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Anita Ho-Baillie
Credit: University of Sydney https://www.sydney.edu.au/

Clean Power

Australian Researchers Announce Perovskite Solar Cells That Stand Up To Heat & Humidity

Researchers in Australia have encapsulated perovskite solar cells in a glass and rubber cocoon to protect them from heat and moisture.

Perovskite news is coming thick and fast these days. Why? Because perovskite solar cells are inexpensive to produce, which could lead to a dramatic decrease in the cost of solar power. They are also very light in weight compared to a conventional solar panel and are so flexible they can be rolled up and transported wherever they are needed. That flexibility also means they can be applied to the exterior of buildings that are not perfectly flat, opening up new possibilities for building-integrated photovoltaic applications.

The downside of perovskites is that they are not particularly durable. Although they have reached solar conversion rates of up to 25% in the lab, they can’t stand up very long to conditions outside the lab, which has limited their use in commercial applications.

Anita Ho-Baillie

Professor Anita Ho-Baillie. Credit: University of Sydney

Regular readers of CleanTechnica may remember a recent story about researchers at Iowa State University who have made perovskite cells that can stand up to heat and humidity, a breakthrough that could make them more suitable for commercial applications. Now comes news of a similar breakthrough from researchers at the University of Sydney and the University of New South Wales. A team of 14 scientists led by Professor Anita Ho-Baillie says encapsulating perovskite cells in a cocoon of glass and polyisobutylene, a synthetic rubber used to make double glazed windows, allows them to survive high heat and humidity much longer than ever before possible.

The team devised the glass and synthetic rubber chamber that surrounds the cells, then put them through three sets of international standard tests which include repeatedly cycling the cells through temperatures of -40C to 85C, as well as exposing them to high humidity levels.

“It’s a world first to pass these three tests in a low-cost way,” Ho-Baillie tells The Guardian. “Not only did the cells pass the thermal cycling tests, they exceeded the demanding requirements of damp-heat and humidity-freeze tests as well. Perovskite opens the market in ways that we hadn’t thought of. It’s lightweight, it’s flexible, and you could fold it up and roll it out. For us, the sky is the limit.”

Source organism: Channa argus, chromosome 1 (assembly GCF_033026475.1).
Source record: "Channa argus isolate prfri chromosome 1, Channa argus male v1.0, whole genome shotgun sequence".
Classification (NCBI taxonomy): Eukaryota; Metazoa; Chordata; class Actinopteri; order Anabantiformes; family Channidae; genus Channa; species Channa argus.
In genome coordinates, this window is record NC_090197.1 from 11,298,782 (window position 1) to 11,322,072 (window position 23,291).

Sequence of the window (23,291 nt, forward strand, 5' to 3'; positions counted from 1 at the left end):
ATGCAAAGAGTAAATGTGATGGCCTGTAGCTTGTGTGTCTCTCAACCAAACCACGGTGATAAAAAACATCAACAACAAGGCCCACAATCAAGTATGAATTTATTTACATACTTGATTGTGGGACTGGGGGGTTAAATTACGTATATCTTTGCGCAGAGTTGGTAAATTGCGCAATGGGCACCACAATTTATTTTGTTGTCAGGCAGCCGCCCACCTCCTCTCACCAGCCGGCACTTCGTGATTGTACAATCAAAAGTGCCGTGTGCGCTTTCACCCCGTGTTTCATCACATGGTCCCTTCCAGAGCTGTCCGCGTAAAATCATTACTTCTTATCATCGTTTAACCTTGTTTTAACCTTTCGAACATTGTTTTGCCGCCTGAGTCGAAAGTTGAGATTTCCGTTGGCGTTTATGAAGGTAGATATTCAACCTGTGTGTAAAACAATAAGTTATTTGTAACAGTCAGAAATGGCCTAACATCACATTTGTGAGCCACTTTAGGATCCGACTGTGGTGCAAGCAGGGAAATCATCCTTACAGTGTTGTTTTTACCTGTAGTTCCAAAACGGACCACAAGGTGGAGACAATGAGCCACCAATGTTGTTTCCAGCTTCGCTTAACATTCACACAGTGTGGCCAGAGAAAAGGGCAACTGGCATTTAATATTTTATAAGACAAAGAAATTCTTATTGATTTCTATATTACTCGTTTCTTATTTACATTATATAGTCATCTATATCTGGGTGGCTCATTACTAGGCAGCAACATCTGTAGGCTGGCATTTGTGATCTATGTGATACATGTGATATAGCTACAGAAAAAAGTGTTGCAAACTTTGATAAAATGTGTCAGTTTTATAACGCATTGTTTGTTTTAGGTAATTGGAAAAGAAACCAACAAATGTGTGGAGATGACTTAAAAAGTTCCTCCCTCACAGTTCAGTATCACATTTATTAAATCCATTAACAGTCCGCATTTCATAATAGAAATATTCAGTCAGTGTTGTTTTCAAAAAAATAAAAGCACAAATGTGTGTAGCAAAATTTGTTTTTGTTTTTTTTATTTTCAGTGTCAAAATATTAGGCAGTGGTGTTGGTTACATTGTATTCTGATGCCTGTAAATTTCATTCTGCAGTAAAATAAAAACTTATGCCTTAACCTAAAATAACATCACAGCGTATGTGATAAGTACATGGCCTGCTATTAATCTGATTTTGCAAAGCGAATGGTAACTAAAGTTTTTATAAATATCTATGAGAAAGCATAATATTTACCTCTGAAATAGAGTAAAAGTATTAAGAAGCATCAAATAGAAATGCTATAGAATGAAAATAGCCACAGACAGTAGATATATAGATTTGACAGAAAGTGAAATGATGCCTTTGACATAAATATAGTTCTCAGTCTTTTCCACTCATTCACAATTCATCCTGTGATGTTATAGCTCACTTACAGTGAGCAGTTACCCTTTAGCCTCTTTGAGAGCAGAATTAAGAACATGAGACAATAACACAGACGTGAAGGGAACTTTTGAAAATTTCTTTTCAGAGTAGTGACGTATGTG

Commercialization Is A Long, Hard Road

The research, which was published May 21 in the journal Science, was supported by the Australian Renewable Energy Agency. Dr Klaus Weber, an associate professor at the Australian National University, who was not involved in the research, is an expert in emerging solar cell technology. He tells The Guardian the research is “an important step along the way to commercialization. This is an important achievement which demonstrates the potential of this new technology to further lower the already low costs of photovoltaics.”

“The study shows that one of the key concerns with the technology, namely its limited stability, can be addressed with good engineering,” he adds. “I would caution, however, that the commercialization of a new technology is a long and complicated process, and that it requires many years before such a new technology becomes widely available. So, don’t hold off installing solar panel in the belief that something better will be available tomorrow.”

The technology offers multiple “and potentially very cheap” ways of making solar cells and could allow more efficient cells to be produced. “Typical layers have a thickness about one-hundredth the diameter of a human hair. This means that material costs can be very low as well, which is important when you want to make many square kilometres of product. Given their promise, it is not surprising that many researchers are attracted to the challenge of improving the understanding of this technology and making better solar cells.”

Advances in solar cells are about as frequent as advances in storage battery technology, which is to say they are happening more and more often. Not all of them will result in breathtaking new developments but, taken together, they all are part of a path forward for renewable energy that may allow humanity one day to end its deadly dance with fossil fuels.


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Steve writes about the interface between technology and sustainability from his homes in Florida and Connecticut or anywhere else the Singularity may lead him. You can follow him on Twitter but not on any social media platforms run by evil overlords like Facebook.

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